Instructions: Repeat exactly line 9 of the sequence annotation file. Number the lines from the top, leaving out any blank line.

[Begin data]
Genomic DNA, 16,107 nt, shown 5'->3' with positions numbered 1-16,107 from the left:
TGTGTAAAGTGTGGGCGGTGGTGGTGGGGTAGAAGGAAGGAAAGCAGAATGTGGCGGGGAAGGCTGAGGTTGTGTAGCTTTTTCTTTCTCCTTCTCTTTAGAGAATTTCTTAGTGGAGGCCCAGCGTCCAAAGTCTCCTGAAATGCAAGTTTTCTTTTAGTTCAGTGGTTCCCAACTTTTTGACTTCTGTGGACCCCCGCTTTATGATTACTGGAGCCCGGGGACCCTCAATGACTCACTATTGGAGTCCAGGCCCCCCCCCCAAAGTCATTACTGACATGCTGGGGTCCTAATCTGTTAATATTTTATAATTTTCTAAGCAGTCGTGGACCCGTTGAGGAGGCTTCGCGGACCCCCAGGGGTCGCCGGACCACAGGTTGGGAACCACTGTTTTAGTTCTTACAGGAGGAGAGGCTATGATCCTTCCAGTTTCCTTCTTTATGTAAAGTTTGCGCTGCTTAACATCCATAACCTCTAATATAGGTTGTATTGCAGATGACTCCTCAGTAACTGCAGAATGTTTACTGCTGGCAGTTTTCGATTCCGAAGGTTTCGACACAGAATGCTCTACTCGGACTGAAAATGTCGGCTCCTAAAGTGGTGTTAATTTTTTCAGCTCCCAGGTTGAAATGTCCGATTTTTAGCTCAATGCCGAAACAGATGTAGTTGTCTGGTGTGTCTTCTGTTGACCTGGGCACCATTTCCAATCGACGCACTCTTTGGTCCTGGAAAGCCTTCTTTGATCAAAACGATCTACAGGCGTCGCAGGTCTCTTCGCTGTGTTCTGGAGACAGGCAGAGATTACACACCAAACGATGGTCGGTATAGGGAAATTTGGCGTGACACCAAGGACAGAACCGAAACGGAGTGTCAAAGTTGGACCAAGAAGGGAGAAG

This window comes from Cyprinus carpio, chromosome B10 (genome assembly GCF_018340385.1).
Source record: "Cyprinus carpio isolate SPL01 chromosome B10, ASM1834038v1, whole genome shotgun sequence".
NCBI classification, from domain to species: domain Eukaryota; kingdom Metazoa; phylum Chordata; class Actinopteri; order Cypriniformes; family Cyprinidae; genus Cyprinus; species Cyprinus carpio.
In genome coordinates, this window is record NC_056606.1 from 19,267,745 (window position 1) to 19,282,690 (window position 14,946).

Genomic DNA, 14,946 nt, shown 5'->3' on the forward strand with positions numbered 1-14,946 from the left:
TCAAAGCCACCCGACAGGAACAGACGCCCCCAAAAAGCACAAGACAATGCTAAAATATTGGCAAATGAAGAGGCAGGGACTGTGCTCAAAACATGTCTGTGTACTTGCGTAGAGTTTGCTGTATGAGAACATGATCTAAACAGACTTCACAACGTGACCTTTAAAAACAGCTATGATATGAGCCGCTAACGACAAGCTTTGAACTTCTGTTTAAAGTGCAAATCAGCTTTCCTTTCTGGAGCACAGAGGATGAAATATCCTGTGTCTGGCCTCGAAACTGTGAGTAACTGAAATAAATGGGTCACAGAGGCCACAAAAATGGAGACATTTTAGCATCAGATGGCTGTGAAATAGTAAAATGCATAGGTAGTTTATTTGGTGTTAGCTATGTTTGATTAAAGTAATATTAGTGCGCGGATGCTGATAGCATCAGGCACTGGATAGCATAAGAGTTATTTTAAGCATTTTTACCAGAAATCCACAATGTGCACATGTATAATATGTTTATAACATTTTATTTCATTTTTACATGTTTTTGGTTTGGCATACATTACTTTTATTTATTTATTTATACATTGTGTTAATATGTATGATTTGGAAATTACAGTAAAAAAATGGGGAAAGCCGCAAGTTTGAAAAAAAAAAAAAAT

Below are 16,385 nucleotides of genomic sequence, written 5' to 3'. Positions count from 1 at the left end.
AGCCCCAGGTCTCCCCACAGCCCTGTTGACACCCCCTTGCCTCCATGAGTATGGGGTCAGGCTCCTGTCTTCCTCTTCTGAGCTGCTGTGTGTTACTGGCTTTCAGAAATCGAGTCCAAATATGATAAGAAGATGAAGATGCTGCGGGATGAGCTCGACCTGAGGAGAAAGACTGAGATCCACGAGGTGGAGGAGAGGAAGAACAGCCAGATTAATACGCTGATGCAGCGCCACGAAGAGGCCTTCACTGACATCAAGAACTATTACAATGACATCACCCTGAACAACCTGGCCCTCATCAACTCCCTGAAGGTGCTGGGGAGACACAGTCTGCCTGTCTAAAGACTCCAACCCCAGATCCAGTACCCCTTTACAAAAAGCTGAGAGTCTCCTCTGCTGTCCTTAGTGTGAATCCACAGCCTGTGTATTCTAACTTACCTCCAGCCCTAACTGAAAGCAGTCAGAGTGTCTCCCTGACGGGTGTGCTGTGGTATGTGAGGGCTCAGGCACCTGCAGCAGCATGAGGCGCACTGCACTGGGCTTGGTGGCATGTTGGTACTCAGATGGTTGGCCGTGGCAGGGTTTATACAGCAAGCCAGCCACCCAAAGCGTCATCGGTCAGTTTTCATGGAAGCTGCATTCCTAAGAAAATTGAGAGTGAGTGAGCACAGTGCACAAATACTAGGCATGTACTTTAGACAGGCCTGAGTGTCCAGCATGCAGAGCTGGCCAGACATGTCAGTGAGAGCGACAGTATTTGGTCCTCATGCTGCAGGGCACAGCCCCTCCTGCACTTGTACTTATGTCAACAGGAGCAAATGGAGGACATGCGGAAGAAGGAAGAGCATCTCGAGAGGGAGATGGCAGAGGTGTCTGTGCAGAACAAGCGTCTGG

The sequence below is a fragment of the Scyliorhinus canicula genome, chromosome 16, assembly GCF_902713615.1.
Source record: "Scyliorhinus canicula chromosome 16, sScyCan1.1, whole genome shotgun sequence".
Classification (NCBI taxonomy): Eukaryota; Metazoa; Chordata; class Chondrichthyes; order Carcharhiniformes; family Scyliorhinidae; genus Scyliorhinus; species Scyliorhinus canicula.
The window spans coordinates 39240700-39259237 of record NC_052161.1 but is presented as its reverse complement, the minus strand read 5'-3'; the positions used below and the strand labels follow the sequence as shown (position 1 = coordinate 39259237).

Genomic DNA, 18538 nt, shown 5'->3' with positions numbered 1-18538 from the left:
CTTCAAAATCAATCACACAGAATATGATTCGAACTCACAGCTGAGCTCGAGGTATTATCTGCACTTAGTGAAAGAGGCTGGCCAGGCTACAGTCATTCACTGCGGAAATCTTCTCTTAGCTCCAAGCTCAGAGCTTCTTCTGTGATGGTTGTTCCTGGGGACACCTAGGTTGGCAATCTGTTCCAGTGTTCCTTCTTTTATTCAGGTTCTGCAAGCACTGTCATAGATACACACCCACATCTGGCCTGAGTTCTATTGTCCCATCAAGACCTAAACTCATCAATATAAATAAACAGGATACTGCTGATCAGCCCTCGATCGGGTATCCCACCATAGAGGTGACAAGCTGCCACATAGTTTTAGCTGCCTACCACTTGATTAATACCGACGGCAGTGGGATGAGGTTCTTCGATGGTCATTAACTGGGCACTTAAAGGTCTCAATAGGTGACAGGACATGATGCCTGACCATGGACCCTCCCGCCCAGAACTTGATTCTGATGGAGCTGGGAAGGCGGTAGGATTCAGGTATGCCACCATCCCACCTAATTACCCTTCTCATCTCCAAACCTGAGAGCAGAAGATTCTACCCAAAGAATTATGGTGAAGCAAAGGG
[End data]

Below are 16,385 nucleotides of genomic sequence, written 5' to 3'. Positions count from 1 at the left end.